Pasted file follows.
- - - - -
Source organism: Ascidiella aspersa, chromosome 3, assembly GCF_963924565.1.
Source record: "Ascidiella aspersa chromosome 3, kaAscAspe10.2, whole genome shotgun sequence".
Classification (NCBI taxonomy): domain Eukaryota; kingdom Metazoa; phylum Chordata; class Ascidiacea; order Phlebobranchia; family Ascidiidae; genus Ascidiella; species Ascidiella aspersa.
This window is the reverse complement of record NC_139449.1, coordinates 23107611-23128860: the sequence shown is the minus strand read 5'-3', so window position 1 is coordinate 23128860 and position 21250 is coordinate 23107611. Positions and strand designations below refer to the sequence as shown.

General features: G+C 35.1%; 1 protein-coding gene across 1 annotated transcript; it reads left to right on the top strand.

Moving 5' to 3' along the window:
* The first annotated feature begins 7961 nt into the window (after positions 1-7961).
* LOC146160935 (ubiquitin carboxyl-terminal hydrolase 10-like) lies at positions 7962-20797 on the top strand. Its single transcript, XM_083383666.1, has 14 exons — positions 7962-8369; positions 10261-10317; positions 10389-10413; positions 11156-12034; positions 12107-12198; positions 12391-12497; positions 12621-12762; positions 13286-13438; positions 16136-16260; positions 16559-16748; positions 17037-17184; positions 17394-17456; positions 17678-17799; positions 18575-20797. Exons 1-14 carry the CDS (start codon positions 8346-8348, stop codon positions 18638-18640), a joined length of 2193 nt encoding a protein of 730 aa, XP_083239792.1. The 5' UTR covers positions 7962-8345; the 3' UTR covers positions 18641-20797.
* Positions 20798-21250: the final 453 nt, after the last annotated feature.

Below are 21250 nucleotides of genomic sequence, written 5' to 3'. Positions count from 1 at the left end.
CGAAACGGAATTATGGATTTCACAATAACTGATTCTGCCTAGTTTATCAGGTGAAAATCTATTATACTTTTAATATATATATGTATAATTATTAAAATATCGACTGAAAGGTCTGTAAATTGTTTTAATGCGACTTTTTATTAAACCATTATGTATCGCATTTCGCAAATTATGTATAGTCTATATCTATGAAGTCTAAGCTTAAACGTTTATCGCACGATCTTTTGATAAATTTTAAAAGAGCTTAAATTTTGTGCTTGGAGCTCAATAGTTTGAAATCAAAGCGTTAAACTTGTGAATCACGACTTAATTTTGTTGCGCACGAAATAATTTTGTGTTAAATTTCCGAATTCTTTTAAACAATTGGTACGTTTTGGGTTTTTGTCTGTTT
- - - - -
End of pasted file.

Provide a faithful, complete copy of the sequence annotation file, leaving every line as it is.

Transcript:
Source organism: Ascidiella aspersa, chromosome 3, assembly GCF_963924565.1.
Source record: "Ascidiella aspersa chromosome 3, kaAscAspe10.2, whole genome shotgun sequence".
Classification (NCBI taxonomy): domain Eukaryota; kingdom Metazoa; phylum Chordata; class Ascidiacea; order Phlebobranchia; family Ascidiidae; genus Ascidiella; species Ascidiella aspersa.
This window is the reverse complement of record NC_139449.1, coordinates 23107611-23128860: the sequence shown is the minus strand read 5'-3', so window position 1 is coordinate 23128860 and position 21250 is coordinate 23107611. Positions and strand designations below refer to the sequence as shown.

General features: G+C 35.1%; 1 protein-coding gene across 1 annotated transcript; it reads left to right on the top strand.

Moving 5' to 3' along the window:
* The first annotated feature begins 7961 nt into the window (after positions 1-7961).
* LOC146160935 (ubiquitin carboxyl-terminal hydrolase 10-like) lies at positions 7962-20797 on the top strand. Its single transcript, XM_083383666.1, has 14 exons — positions 7962-8369; positions 10261-10317; positions 10389-10413; positions 11156-12034; positions 12107-12198; positions 12391-12497; positions 12621-12762; positions 13286-13438; positions 16136-16260; positions 16559-16748; positions 17037-17184; positions 17394-17456; positions 17678-17799; positions 18575-20797. Exons 1-14 carry the CDS (start codon positions 8346-8348, stop codon positions 18638-18640), a joined length of 2193 nt encoding a protein of 730 aa, XP_083239792.1. The 5' UTR covers positions 7962-8345; the 3' UTR covers positions 18641-20797.
* Positions 20798-21250: the final 453 nt, after the last annotated feature.

Below are 21250 nucleotides of genomic sequence, written 5' to 3'. Positions count from 1 at the left end.
CGAAACGGAATTATGGATTTCACAATAACTGATTCTGCCTAGTTTATCAGGTGAAAATCTATTATACTTTTAATATATATATGTATAATTATTAAAATATCGACTGAAAGGTCTGTAAATTGTTTTAATGCGACTTTTTATTAAACCATTATGTATCGCATTTCGCAAATTATGTATAGTCTATATCTATGAAGTCTAAGCTTAAACGTTTATCGCACGATCTTTTGATAAATTTTAAAAGAGCTTAAATTTTGTGCTTGGAGCTCAATAGTTTGAAATCAAAGCGTTAAACTTGTGAATCACGACTTAATTTTGTTGCGCACGAAATAATTTTGTGTTAAATTTCCGAATTCTTTTAAACAATTGGTACGTTTTGGGTTTTTGTCTGTTT